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During the courtship Charles was said to ask Diana to take walks with him. When they were caught by the paps, she was watching him fish.
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  #3211  
Old 04-24-2020, 09:28 AM
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Originally Posted by Pranter View Post
She said this after she married him...the country wasn't the issue. 'Killing things' is a country pursuit ...not the same thing as the country itself.



LaRae
She was hardly going to admit that she didn't care for the country during their marriage. As she said to Rosa Monkton, it was the way she was brought up, in the country, with blood sports going on. But as an adult, she didn't enjoy any of country life.
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  #3212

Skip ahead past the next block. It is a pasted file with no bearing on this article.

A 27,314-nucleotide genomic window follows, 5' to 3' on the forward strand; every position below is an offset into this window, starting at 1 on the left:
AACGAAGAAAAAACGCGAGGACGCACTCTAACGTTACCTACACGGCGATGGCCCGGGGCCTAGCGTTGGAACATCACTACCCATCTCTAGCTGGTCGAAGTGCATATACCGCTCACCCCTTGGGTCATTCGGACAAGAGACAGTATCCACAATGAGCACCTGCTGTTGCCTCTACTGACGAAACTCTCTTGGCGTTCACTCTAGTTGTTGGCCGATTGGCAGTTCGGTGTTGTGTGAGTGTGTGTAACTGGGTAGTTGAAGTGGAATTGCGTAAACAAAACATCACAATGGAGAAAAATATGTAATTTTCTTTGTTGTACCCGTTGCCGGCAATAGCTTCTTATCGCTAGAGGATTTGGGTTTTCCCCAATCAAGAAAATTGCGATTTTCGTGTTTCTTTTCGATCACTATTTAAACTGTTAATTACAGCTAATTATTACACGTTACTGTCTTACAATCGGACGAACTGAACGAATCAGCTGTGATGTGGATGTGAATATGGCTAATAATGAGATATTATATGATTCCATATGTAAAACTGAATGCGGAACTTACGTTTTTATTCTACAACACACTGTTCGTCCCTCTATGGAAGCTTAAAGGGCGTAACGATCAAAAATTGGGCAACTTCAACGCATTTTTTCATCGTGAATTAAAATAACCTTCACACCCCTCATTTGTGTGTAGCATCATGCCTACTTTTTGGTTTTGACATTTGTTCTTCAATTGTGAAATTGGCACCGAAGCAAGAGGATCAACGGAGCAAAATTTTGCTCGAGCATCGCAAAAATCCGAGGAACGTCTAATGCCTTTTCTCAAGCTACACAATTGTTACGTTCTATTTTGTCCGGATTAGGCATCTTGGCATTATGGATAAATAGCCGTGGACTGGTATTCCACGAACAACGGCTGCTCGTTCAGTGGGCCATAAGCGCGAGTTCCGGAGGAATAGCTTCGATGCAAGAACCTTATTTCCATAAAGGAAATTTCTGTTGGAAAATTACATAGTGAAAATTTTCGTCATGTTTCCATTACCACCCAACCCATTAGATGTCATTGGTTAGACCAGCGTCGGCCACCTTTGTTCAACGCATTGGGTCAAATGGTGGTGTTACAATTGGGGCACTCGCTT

Old 04-24-2020, 10:14 AM
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No Denville she likely would not have admitted that she wasn't really a fan of the country life while they were dating or after they married. Diana loved the sunshine and so the Caribbean and Mediterranean were places that she loved to relax in.


Charles loved the Highlands and the country pursuits associated with country life.


They both enjoyed skiing, but preferred different settings for their summer holidays.



They were just two people with very different interests.
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  #3213  
Old 04-24-2020, 11:53 AM
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I have to agree that Diana liked "country life" but was against the blood sports. Its been reported that Diana loved the times her and James Hewitt would get away and go and spend time with Hewitt's mother in Devon (If I'm remembering right) and taking long, peaceful walks.